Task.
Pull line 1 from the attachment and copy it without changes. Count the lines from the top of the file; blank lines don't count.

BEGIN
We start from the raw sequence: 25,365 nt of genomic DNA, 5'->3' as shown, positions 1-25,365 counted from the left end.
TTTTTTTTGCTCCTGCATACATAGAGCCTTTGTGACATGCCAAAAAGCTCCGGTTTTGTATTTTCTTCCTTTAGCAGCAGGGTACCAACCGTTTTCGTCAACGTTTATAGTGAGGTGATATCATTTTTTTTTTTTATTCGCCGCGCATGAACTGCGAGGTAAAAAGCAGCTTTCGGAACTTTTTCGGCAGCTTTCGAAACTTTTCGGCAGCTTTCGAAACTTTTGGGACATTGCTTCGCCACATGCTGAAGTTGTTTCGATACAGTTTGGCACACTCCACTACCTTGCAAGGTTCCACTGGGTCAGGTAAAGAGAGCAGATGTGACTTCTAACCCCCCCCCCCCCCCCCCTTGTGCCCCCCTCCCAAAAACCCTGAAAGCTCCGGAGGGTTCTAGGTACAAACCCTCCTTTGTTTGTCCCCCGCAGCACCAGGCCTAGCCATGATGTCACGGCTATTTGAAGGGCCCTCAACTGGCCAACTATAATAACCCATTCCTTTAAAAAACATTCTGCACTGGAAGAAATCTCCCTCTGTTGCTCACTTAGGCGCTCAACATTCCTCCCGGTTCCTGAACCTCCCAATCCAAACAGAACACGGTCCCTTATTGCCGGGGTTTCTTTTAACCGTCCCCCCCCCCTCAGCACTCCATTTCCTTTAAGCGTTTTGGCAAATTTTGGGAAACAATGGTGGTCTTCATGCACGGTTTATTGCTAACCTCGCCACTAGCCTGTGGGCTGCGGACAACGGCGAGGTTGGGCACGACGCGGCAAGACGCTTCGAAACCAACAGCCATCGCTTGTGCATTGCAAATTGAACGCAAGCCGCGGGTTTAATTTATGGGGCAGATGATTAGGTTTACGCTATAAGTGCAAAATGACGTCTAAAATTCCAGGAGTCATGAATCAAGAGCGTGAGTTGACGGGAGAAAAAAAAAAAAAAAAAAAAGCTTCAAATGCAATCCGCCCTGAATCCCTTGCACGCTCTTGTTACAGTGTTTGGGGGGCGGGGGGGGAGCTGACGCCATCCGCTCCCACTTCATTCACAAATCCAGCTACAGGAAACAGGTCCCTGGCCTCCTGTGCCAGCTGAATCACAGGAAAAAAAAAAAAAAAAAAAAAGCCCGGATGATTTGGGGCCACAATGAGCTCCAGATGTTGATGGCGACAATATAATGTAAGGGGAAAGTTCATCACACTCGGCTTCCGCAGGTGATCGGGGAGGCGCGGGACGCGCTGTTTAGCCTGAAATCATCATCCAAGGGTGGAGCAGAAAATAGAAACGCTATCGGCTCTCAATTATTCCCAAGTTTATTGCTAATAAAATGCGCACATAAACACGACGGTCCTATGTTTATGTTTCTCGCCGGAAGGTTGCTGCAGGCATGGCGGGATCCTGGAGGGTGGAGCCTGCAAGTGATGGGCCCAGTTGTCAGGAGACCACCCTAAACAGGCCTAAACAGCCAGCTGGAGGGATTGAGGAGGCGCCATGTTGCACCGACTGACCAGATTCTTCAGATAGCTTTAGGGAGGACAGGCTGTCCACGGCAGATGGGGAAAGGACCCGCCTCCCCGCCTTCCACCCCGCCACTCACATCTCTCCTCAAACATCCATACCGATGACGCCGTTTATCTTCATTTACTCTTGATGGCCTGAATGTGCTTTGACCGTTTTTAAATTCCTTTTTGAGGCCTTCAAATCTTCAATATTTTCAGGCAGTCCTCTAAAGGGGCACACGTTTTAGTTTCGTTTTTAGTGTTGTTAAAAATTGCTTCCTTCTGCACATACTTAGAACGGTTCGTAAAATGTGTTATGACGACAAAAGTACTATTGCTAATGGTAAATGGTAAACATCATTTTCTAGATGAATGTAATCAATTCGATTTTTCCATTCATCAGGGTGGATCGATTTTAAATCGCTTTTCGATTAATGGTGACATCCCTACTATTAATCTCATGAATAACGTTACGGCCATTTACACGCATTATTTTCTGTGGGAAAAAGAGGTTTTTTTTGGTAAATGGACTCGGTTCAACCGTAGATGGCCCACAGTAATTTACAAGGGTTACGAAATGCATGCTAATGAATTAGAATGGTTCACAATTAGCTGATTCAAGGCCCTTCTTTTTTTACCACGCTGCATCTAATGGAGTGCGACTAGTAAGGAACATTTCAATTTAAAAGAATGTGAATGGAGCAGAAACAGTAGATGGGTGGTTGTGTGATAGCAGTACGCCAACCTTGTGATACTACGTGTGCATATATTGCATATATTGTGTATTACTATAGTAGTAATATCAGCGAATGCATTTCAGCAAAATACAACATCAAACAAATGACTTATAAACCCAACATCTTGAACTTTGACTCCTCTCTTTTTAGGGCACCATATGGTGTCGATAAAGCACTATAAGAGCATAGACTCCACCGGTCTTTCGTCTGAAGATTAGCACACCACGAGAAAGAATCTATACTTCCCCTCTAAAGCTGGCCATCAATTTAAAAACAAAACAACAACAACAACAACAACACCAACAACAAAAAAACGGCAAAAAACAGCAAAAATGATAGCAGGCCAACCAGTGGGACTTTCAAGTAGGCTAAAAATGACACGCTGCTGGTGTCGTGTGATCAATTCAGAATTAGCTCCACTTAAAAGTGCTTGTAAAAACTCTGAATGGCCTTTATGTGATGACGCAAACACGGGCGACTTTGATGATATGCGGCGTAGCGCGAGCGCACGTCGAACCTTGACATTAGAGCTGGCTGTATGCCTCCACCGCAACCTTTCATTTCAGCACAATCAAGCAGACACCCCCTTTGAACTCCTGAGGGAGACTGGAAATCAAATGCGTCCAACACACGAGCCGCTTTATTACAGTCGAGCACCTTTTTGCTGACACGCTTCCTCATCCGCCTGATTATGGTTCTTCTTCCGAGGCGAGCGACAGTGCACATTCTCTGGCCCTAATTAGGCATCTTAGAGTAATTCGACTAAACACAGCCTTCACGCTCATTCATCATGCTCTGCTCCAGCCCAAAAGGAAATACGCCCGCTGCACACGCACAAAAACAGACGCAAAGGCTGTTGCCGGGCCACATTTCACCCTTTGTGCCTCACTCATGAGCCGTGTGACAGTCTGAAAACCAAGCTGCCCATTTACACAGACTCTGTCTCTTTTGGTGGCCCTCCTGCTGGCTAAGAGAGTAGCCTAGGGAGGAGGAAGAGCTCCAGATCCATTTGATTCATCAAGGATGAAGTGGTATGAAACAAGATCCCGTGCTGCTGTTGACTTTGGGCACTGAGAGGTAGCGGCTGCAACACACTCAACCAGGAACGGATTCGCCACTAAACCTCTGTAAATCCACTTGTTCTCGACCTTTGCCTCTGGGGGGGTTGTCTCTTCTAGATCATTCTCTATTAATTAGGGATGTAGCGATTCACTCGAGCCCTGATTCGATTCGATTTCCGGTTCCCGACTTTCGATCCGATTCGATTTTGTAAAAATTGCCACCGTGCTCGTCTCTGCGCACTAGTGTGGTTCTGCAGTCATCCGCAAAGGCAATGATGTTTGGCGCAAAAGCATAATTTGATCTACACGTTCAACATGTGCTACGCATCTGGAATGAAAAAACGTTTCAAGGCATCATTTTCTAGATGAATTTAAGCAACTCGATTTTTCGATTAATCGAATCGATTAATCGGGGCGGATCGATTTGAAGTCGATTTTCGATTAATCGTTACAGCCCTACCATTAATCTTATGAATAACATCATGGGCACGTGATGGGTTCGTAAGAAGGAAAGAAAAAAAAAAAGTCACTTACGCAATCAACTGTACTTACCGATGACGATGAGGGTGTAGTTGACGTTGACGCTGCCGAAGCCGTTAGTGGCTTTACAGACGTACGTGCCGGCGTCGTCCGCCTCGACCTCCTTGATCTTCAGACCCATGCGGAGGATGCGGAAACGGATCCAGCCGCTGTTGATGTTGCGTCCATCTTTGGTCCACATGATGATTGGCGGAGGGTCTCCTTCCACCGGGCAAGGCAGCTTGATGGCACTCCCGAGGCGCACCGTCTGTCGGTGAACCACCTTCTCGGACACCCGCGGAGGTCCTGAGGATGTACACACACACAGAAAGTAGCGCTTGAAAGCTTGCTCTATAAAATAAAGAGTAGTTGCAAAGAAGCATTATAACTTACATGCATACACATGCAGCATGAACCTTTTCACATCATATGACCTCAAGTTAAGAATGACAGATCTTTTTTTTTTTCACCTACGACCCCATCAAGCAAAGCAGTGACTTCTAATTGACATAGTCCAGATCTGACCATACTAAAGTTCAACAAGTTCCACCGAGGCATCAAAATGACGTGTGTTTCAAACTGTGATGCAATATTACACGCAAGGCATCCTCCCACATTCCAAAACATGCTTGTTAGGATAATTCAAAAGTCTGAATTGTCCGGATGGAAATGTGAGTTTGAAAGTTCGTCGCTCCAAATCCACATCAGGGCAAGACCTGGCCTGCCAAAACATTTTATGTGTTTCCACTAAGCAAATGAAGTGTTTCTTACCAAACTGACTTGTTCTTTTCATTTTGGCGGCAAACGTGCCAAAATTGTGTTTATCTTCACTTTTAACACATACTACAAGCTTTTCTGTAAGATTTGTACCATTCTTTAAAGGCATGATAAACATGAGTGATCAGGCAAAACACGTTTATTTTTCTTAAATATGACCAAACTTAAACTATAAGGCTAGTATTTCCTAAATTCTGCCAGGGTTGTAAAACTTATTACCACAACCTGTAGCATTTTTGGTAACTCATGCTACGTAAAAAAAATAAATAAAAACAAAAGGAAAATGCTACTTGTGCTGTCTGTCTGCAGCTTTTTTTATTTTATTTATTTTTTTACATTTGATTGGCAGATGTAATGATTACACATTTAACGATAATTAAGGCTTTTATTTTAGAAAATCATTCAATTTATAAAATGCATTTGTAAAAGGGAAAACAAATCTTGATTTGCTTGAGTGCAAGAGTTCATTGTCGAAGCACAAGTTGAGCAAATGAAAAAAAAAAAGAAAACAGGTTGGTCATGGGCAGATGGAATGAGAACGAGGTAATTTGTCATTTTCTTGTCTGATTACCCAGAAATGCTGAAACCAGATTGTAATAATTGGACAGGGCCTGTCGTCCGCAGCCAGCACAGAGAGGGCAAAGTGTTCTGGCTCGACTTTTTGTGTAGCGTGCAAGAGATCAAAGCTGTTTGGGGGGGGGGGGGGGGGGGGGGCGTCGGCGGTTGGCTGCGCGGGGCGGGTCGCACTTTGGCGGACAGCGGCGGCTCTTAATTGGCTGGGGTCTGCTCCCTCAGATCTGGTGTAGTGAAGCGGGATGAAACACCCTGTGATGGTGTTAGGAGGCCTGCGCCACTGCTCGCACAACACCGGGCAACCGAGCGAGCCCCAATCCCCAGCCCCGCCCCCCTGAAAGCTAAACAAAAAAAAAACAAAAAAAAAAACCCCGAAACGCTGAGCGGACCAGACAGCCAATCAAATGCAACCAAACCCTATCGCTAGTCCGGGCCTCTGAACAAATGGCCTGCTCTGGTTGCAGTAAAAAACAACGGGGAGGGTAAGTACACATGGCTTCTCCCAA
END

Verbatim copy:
We start from the raw sequence: 25,365 nt of genomic DNA, 5'->3' as shown, positions 1-25,365 counted from the left end.